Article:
In our study, we also found diffuse, and irregular BRCA1 protein staining with the K-18 antibody in the frozen section tumor tissue from a patient, with a BRCA1 mutation (185delAG), which is difficult to explain. Although there is no direct evidence that the BRCA1 185delAG mutation results in transcription of a functional truncated protein, Buisson et al.
 have reported that mRNAs from patients with the BRCA1 185delAG mutations are able to elude the non-sense mediated mRNA decay (NMD) pathway and remain stable in the cell. O’Donnell et al.
 proposed that the truncated protein product may modulate chemo-sensitivity. Wilson et al.
 suggest that the 185delAG mutation results in deletion of most of the protein, including the MS110 epitope which maps between aa residues 89–222. However, the 185delAG BRCA1 N-terminus 39 aa may have an epitope within aa 70–89 that is detected by the K-18 antibody.
We have found positive BRCA1 protein nuclear staining in frozen and FFPE tumor and lactating tissue from a patient with a BRCA2 mutation. However, as our samples were tested for all three targeted mutations, there is no evidence that BRCA1 is altered in this patient. Therefore these results are consistent with evidence that although BRCA1 protein is a negative regulator of cell growth, BRCA1 expression is up-regulated, during cell proliferation and lactation
In our FFPE sections we frequently found that normal epithelial tissue surrounding the tumor had strong nuclear staining with the MS110 antibody, although weak staining was observed in the normal tissue in two of our specimens. This generally agrees with data that normal tissue surrounding the tumor has positive nuclear staining with the MS110 antibody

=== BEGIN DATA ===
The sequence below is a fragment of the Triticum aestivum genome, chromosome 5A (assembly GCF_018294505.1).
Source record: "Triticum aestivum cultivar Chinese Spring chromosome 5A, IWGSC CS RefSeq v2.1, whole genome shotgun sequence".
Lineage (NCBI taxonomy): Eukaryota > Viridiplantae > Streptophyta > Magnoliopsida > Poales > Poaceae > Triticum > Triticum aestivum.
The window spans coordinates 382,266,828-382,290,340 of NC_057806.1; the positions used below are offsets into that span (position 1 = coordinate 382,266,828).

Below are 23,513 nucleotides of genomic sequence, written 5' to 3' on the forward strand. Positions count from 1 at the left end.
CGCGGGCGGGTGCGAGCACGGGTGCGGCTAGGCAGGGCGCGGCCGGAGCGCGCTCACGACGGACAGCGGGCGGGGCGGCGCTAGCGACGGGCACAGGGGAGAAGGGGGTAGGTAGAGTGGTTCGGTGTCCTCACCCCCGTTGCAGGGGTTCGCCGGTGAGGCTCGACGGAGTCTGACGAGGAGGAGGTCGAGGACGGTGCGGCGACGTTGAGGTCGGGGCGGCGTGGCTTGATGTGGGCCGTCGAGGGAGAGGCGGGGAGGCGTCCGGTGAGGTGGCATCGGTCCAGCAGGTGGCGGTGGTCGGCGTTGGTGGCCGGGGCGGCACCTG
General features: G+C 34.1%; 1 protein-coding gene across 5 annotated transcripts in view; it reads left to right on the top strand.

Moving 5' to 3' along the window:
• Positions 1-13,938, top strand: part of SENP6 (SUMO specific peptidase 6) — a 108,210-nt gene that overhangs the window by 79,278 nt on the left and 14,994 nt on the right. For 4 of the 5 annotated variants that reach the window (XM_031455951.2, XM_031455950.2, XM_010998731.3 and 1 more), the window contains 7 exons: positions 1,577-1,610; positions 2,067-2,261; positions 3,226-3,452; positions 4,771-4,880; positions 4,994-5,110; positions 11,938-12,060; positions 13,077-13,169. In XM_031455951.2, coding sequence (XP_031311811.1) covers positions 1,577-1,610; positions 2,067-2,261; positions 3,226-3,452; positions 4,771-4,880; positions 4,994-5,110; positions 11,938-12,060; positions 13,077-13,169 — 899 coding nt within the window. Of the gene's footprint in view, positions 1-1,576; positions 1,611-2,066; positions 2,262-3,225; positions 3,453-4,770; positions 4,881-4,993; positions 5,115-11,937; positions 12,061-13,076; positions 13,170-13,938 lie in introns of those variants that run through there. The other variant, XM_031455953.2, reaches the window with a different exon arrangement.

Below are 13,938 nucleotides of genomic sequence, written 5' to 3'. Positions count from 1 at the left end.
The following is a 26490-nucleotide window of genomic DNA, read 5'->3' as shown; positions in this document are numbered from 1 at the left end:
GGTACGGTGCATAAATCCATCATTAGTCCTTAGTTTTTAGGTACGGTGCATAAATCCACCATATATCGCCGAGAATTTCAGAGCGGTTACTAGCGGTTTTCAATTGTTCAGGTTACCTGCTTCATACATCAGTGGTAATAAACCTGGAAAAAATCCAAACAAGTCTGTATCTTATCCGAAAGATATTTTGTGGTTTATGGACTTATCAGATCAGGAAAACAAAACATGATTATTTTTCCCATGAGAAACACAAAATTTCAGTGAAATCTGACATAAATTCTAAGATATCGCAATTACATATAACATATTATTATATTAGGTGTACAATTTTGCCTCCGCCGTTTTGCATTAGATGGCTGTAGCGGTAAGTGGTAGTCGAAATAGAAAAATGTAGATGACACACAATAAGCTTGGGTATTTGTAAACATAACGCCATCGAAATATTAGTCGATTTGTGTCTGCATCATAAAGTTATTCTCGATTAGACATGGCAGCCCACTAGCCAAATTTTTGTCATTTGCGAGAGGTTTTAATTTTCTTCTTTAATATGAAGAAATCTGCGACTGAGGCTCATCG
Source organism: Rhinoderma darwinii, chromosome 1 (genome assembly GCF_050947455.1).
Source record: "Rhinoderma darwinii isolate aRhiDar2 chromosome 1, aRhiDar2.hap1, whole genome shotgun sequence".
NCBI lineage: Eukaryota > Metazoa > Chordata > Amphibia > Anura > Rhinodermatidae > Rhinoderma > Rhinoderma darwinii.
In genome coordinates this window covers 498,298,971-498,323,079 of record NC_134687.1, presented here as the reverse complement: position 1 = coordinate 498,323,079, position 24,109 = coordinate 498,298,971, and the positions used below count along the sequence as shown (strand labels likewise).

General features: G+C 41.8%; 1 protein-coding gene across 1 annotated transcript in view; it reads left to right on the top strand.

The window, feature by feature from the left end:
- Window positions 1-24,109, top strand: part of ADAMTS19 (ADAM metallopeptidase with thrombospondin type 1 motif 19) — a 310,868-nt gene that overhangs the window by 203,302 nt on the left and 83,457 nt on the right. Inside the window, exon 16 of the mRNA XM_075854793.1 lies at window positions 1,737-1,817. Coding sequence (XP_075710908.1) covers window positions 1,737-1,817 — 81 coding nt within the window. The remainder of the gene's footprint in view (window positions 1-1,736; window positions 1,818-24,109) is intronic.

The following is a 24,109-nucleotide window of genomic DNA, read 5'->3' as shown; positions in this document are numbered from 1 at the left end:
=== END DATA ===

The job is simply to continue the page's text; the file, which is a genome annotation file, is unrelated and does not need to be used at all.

. However, it has also been observed by Bogdani et al.
 using the I-20 polyclonal antibody that positive nuclear staining was found in 75% of normal tissue from both young and old patients, and that nuclear staining was absent in the normal tissue of six samples. Milner et al.
 also found that associated non-neoplastic normal breast epithelium showed moderate to strong nuclear staining with no evidence of cytoplasmic staining in normal breast epithelium.
In summary, our immunohistological studies of frozen and FFPE tissues of breast tumors with monoclonal antibodies MS110 and AP16 and the polyclonal antibody K-18, with immunoperoxidase and immunofluorescence detection, have shown that BRCA1 protein has a nuclear and nucleolar localization. We have used freezing in liquid N2, followed by -20o C methanol fixation of the captured frozen sections in order to minimize translocation of antigen during fixation. Guerra–Rebollo et al.